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Interview with Travelingmom

Written by Kim Orlando with Liz DeCarlo

Maria Bailey, co-founder of http://www.bluesuitmom.com and http://www.newbaby.com, logs 100,000-plus miles each year traveling for her job. She’s a born entrepreneur, one who can even turn her son’s stomach flu into a new product line. That happened when she was home one day attending church. Her son threw up and Bailey realized an air sickness bag—just like those in the seat pocket of every airplane she flies in–would have come in handy. Thus was born the Smart Mom Sack, http://www.smartmomsolutions.com

Bailey launched bluesuitmom.com in 2000 when she was a corporate mom working for one of America’s fasting growing companies. She talked with her peers and realized women needed a place to ask questions unique to moms on the fast track. On the site, high-level working moms can Interact and find answers to the questions specific to their lives—How do I talk to my husband about making more money than he does? What should I do about the stock options?

Since 2000, she also has written several books, including Trillion Dollar Moms and Marketing to Moms, started a radio show called http://www.momtalkradio.com and launched http://www.newbaby.com.

In spite of her busy travel schedule, Bailey puts home-cooked meals on the table most nights for her kids (she cooks a week’s worth of meals on Sunday night). When they were younger, she even packed a week’s worth of lunches (she packed all the non-perishables before she left and her husband added sandwiches each morning). Mom to four kids, now ages 14, 14, 12 and 9, Bailey tries never to be away more than two nights in a row.

Recently, Travelingmom™ caught up with Bailey, for a look at how she balances work, home and all that traveling.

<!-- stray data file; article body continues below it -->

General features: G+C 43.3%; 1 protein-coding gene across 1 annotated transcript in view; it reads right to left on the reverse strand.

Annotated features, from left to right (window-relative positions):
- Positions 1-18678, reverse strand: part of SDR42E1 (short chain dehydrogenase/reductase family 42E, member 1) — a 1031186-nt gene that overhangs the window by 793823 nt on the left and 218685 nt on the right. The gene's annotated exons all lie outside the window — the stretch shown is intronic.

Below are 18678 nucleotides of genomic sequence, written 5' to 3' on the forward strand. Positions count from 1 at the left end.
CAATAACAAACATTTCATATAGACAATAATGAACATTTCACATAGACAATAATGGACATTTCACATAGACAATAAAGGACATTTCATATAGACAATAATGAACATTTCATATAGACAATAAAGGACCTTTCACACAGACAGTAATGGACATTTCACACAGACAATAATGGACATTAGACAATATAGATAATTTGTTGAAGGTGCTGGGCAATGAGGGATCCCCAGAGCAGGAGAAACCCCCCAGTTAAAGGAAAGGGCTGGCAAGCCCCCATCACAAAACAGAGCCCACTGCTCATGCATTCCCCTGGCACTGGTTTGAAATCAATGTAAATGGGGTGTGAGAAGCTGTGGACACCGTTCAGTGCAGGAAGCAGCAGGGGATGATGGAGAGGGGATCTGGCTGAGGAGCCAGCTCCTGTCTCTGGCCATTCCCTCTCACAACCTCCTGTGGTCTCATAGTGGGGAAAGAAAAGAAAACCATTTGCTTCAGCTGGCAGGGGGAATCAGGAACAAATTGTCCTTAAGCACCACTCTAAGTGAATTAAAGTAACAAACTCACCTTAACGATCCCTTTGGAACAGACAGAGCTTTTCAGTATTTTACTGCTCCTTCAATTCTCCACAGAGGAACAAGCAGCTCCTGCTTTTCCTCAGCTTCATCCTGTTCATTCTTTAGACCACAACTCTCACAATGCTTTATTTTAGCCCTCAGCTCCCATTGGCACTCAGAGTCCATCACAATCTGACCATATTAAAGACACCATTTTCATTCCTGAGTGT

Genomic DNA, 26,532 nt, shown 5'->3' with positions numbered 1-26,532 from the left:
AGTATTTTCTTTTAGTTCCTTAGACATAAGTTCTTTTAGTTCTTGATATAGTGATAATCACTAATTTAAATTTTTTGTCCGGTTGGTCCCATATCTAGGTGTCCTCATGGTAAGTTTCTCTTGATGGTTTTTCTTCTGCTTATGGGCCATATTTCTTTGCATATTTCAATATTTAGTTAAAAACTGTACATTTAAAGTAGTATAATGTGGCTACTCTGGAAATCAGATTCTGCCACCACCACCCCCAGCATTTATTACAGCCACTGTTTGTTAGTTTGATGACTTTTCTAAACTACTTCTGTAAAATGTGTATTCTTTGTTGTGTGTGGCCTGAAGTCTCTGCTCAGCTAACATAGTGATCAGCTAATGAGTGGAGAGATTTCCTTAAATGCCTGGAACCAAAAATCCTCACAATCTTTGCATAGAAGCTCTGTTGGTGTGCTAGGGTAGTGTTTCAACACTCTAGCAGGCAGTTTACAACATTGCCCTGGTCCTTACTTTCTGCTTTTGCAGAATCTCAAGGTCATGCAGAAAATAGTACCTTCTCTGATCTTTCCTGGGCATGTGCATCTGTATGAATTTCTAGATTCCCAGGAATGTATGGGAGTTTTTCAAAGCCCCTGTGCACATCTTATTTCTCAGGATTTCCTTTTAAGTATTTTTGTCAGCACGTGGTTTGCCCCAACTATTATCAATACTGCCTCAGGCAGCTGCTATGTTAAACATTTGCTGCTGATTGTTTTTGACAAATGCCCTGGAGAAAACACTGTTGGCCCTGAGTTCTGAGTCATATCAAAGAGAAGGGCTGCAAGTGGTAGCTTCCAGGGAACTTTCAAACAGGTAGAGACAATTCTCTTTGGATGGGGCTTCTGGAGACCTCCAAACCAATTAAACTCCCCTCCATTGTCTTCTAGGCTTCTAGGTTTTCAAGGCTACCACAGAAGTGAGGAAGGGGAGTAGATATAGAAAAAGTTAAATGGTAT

TMOM: When you first started bluesuitmom.com you were in the corporate trenches. Were you traveling?

Maria Bailey: I was. I actually traveled 100,000 miles one year with three children under 2 and I remain a traveling mom for business and pleasure. I’m on the road at least three or four days a week every week of the year.

TMOM: How did you handle those first 100,000 miles?

Maria Bailey: This is going to sound kind of crazy, but it was easier to travel for business when my children were smaller. Now that they’re older, they’re a little bit more vocal about, “Hey, do you have to travel?” Last night my daughter said to me when I was tucking her in, “Mom, will you be here in the morning?” It was one of those moments where I realized that my traveling does affect them. They don’t really know what my schedule is because it’s never the same week to week.

TMOM: How did you feel when she asked you that?

Maria Bailey: What she was saying to me is, “Mom, I need to know when I can expect to see you.” My answer was to give her the information that she was really asking for. I said, “Yes, I will be home tomorrow but, just so you can plan, Mommy has to leave on Wednesday and I’ll be in New York for the rest of the week. And then on Saturday, we’re going to travel together.”

TMOM: Do you take your kids on business trips occasionally?